Music and Healthy Brain Function

Healthy people can often learn words faster when they first sing them. That’s why some advertising jingles are so effective in developing brand recall. Marketing professionals combine rhyme, repetition, and melody to create a hard-to-forget message.

When a person is listening to or playing a musical instrument, the areas of the brain associated with memory, emotion, reasoning, and speech become involved. And while patients with dementia benefit by being able to retrieve memories, music helps healthy people create fresh memories.

Listening to or creating music involves the hippocampus and the pre-fontal cortex in the brain. The hippocampus is involved with memory, learning, and emotion. It works to retain short-term memories and transfers them to long-term storage in the brain. The pre-fontal cortex regulates thoughts, actions and emotions by connecting to other regions of the brain. The brain creates a link that is present in both our long and short-term memory.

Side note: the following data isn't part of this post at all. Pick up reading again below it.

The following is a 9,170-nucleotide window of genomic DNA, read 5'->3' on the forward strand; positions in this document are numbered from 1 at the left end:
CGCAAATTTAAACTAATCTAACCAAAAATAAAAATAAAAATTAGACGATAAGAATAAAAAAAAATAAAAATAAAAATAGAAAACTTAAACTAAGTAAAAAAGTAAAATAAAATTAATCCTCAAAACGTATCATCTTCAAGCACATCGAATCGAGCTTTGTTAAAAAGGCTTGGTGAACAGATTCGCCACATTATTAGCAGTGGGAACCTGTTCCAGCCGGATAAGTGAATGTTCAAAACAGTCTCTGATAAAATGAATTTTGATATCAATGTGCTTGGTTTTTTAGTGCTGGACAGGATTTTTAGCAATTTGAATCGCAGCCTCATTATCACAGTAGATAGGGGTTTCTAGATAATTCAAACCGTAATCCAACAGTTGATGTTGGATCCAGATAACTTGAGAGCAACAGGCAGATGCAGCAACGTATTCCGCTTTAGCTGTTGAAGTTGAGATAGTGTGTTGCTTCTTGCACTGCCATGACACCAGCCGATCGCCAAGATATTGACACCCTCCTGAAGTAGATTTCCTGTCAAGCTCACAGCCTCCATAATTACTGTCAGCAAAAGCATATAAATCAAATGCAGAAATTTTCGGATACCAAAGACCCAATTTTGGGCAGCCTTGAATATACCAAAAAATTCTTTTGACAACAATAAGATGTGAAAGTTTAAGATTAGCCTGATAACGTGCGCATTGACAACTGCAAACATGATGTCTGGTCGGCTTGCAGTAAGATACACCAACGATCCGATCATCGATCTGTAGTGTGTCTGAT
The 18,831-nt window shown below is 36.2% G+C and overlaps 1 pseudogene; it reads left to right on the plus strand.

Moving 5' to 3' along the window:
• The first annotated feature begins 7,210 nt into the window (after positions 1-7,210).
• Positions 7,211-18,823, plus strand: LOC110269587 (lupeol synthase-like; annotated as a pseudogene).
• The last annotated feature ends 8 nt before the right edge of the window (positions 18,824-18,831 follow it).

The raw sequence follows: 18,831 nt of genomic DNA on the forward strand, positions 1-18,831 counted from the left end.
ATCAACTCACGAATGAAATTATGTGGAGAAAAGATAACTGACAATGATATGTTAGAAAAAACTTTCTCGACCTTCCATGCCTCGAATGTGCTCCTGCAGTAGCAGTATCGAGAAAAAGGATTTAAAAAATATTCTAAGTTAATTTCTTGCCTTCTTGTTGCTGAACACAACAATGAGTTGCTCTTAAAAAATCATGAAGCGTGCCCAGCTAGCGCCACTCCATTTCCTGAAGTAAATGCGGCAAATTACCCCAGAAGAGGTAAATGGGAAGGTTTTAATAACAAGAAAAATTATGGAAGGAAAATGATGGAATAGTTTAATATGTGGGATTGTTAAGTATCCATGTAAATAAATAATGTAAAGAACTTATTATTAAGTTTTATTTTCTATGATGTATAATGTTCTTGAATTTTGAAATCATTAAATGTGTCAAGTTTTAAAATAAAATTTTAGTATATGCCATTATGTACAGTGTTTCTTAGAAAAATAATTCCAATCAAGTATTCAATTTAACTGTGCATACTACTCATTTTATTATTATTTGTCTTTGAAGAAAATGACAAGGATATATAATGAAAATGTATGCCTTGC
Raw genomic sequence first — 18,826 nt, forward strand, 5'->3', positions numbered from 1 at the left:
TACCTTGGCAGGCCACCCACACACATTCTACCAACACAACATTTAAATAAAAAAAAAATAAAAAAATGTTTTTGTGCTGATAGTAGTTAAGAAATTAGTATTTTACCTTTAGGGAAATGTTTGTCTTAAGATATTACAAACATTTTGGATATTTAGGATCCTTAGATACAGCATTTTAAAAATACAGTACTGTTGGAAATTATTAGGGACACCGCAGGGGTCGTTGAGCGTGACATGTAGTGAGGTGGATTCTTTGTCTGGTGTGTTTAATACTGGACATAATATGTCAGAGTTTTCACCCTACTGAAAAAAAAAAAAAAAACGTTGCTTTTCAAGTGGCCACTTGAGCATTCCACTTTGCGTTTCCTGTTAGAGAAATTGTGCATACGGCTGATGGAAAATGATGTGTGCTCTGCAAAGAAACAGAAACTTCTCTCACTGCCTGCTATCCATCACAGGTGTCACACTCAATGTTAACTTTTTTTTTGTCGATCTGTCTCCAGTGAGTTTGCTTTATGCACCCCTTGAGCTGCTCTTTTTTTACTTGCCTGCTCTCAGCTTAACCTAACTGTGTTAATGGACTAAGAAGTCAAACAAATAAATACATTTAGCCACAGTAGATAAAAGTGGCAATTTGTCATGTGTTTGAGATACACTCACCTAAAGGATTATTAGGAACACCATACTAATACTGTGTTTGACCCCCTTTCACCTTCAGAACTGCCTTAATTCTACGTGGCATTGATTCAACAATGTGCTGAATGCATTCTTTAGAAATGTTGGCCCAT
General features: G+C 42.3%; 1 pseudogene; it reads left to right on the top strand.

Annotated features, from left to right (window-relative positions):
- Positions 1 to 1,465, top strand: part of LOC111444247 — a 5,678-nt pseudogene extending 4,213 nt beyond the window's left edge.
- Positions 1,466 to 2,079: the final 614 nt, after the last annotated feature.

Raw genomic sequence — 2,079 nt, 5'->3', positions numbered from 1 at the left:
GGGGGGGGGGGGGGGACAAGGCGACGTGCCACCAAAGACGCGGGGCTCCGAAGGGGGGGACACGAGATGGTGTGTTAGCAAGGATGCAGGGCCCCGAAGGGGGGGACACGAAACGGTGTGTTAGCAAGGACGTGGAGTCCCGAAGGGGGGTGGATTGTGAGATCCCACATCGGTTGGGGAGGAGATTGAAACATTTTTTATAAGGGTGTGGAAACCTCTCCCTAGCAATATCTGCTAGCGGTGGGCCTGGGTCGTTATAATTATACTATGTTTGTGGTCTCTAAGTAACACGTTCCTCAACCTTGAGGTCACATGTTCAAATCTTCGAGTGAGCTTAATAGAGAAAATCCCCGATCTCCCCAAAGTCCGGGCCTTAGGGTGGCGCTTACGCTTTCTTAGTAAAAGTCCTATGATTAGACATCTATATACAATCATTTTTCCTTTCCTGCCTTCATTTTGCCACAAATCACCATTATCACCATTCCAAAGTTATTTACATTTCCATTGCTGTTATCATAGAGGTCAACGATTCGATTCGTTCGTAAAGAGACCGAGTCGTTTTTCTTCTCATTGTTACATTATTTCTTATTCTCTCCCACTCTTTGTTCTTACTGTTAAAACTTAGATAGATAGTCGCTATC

Music helps create a stronger memory, and the music remains connected to the memory in the brain–much in the way a soundtrack accompanies a movie.  Music connects us to favorite memories, and some of our most powerful memories have a musical component.

Making Music and Memories

Learning to play a musical instrument is fun. But it’s nice to know that playing a musical instrument also has a positive influence on:

  • Memory
  • Fine motor skills
  • Speech and language
  • Verbal and non-verbal reasoning
  • Cognitive and emotional development